1. jake Silver badge

                              A lot of kids died before the modern protocols went into effect. The graveyards are full of 'em. Go look.

                              Presumably, as a fellow chickenpox "survivor", you have received your Shingles jabs (2, 6 months apart)?

                              1. Anonymous Coward
                                Anonymous Coward

                                And a lot of kids have died since. Now they just drop dead of 'suddenly'. The UK only offers the shingles vaccine to over 70s and it is a single shot. I'm not THAT old :) Maybe the US vaccine regime is not based on any actual health benefits, just the health of Pfizer's profit margin.

                              2. Michael Wojcik Silver badge

                                I really must remember to go and get the shingles vaccine. I have this year's flu vaccine – yes, the annual influenza vaccine is a crapshoot, but I have a minimal reaction to it and I've only ever gotten the flu in years I've neglected to get the vaccine, which of course proves nothing but pushes some probability mass in favor of getting it. But I never remember to get the one for shingles.

                                I've had shingles twice, and in both cases my symptoms were very mild. Just a rash and a sort of restlessness in the affected area, like I need to keep moving it because it's uncomfortable. Apparently that's one of the less-common symptoms. But I know for many people it's really painful, and there's no guarantee that it won't be for me the next time it becomes active.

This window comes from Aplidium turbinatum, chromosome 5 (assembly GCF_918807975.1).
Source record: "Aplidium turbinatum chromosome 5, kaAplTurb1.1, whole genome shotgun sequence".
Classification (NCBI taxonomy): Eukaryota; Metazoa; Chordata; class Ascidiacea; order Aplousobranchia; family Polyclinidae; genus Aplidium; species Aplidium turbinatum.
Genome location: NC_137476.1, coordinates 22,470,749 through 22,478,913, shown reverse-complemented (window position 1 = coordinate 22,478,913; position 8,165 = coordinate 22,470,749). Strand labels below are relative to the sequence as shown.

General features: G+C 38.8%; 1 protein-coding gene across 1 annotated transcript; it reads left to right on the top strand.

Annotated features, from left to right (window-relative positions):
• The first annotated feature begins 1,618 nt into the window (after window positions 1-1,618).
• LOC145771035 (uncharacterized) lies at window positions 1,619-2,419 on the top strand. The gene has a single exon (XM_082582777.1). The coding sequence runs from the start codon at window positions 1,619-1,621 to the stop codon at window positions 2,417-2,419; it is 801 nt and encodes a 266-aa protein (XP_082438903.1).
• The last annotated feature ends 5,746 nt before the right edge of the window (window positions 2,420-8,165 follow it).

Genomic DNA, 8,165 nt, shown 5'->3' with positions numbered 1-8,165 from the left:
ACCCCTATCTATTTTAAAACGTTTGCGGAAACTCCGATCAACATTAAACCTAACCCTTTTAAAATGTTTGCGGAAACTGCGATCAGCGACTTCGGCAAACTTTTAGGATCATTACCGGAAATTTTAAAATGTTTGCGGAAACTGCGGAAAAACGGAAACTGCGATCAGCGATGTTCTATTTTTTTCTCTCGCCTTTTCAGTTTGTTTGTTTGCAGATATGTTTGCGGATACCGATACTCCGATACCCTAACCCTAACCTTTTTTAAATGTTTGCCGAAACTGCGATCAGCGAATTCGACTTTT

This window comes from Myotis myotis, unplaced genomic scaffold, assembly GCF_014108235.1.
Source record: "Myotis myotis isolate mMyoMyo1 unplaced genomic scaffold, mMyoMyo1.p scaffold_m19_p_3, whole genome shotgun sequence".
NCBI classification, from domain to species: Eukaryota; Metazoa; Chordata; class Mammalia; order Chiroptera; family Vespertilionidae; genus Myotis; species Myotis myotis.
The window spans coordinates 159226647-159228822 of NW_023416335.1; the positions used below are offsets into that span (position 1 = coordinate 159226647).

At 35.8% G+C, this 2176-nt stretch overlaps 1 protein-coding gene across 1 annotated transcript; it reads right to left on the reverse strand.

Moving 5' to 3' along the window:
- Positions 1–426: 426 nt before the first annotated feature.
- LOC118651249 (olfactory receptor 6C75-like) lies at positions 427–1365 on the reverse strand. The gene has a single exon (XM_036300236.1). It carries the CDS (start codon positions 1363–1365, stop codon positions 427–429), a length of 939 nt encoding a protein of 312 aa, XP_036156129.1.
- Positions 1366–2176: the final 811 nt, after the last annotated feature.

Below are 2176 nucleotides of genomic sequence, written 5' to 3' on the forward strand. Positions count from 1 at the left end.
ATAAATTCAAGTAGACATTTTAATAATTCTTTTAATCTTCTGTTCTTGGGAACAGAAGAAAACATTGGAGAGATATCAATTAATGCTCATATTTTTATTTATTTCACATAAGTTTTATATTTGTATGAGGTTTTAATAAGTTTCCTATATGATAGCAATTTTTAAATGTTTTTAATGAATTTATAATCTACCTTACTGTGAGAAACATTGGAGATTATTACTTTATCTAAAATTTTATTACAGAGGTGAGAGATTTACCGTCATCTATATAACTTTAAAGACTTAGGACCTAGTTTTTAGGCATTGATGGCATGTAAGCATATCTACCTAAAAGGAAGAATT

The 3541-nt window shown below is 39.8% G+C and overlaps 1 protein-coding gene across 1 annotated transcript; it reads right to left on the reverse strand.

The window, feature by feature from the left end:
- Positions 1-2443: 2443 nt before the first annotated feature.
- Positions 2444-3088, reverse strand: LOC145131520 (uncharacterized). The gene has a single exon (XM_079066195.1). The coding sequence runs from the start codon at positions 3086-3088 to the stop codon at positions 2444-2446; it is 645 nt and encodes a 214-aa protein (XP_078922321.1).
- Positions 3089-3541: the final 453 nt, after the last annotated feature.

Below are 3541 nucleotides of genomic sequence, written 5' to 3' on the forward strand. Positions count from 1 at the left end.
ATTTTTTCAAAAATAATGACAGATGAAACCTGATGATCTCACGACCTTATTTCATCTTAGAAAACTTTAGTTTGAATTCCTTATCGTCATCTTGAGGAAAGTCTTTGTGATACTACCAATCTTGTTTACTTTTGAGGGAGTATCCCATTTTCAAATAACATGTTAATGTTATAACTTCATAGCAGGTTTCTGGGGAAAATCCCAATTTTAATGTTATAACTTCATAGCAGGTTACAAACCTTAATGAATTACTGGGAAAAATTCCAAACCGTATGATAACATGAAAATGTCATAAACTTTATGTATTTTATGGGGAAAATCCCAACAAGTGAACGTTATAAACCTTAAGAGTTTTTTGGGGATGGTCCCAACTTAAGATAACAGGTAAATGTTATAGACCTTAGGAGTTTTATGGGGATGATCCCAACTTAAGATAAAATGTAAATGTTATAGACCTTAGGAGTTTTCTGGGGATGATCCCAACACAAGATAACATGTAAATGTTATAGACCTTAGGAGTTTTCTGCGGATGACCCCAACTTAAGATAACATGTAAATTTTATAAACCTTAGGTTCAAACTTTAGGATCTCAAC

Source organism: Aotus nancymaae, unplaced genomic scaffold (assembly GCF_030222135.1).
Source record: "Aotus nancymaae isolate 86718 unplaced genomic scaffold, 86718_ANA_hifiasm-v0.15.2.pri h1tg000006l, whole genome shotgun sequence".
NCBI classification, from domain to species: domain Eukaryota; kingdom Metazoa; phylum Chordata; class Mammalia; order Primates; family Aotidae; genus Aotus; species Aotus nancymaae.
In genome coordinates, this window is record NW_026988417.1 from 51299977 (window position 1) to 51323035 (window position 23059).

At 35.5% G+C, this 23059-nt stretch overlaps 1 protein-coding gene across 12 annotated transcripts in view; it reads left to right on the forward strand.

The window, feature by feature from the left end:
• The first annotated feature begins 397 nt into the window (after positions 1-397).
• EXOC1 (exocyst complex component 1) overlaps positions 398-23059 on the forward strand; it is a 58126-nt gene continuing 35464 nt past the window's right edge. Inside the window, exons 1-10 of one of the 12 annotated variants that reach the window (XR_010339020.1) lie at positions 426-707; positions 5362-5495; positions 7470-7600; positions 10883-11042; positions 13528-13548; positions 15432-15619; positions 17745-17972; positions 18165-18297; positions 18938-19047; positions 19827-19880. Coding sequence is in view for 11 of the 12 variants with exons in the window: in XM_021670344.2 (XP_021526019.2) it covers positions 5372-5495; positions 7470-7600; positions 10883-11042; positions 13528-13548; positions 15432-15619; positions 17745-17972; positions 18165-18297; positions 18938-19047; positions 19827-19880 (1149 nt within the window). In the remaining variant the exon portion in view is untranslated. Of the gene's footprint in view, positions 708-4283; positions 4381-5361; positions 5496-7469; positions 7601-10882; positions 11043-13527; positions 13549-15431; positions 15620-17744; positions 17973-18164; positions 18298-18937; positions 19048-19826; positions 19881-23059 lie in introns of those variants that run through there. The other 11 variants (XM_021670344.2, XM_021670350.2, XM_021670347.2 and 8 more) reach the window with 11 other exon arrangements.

Rabies probably wouldn't be a bad idea. We have a lot of potential vectors around the house, such as skunks and feral dogs. We don't have many bats, at least; our previous place was in a bat-infested area, and bats have a relatively high rabies incidence (something like 3% for small brown bats). And with a bat, the chances of finding the bat that bit you are pretty low, so you basically have to assume it could be rabid and get the treatment.

                                We have plague (Y. pestis, the good ol' Black Death) around here too, courtesy of prairie dogs. But the live vaccine for that isn't licensed for use in humans, and the killed vaccine apparently is not very effective. The main plan with Y. pestis is 1) don't get it, 2) definitely don't get the septicemic version, and try not to get the pneumonic; and 3) if you do get it, hie thee to a hospital as soon as symptoms show up. Fortunately it's very rare (5-15 cases a year in humans in the US).